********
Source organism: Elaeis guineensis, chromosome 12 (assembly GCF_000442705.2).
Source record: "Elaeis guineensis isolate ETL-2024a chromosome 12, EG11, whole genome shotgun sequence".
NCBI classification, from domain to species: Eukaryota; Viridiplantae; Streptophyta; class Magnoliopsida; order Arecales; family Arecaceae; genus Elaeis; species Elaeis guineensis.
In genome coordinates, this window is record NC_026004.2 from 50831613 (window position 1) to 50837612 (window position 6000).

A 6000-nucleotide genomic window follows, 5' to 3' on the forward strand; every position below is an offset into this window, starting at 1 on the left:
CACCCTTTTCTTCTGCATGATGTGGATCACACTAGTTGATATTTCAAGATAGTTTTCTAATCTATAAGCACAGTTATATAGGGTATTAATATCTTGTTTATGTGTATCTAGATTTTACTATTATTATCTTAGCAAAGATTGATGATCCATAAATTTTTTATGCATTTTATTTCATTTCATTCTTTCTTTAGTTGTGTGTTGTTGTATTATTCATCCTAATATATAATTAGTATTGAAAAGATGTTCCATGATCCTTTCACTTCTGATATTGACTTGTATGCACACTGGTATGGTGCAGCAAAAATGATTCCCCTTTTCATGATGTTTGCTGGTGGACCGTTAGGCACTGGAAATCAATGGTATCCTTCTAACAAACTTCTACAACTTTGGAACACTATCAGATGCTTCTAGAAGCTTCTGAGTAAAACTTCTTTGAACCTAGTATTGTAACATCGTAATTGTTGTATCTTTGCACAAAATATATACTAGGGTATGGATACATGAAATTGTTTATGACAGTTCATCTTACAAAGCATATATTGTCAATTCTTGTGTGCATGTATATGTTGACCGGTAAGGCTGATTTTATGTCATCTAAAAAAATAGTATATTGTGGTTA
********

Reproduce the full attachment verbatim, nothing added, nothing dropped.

Source organism: Elaeis guineensis, chromosome 12 (assembly GCF_000442705.2).
Source record: "Elaeis guineensis isolate ETL-2024a chromosome 12, EG11, whole genome shotgun sequence".
NCBI classification, from domain to species: Eukaryota; Viridiplantae; Streptophyta; class Magnoliopsida; order Arecales; family Arecaceae; genus Elaeis; species Elaeis guineensis.
In genome coordinates, this window is record NC_026004.2 from 50831613 (window position 1) to 50837612 (window position 6000).

A 6000-nucleotide genomic window follows, 5' to 3' on the forward strand; every position below is an offset into this window, starting at 1 on the left:
CACCCTTTTCTTCTGCATGATGTGGATCACACTAGTTGATATTTCAAGATAGTTTTCTAATCTATAAGCACAGTTATATAGGGTATTAATATCTTGTTTATGTGTATCTAGATTTTACTATTATTATCTTAGCAAAGATTGATGATCCATAAATTTTTTATGCATTTTATTTCATTTCATTCTTTCTTTAGTTGTGTGTTGTTGTATTATTCATCCTAATATATAATTAGTATTGAAAAGATGTTCCATGATCCTTTCACTTCTGATATTGACTTGTATGCACACTGGTATGGTGCAGCAAAAATGATTCCCCTTTTCATGATGTTTGCTGGTGGACCGTTAGGCACTGGAAATCAATGGTATCCTTCTAACAAACTTCTACAACTTTGGAACACTATCAGATGCTTCTAGAAGCTTCTGAGTAAAACTTCTTTGAACCTAGTATTGTAACATCGTAATTGTTGTATCTTTGCACAAAATATATACTAGGGTATGGATACATGAAATTGTTTATGACAGTTCATCTTACAAAGCATATATTGTCAATTCTTGTGTGCATGTATATGTTGACCGGTAAGGCTGATTTTATGTCATCTAAAAAAATAGTATATTGTGGTTA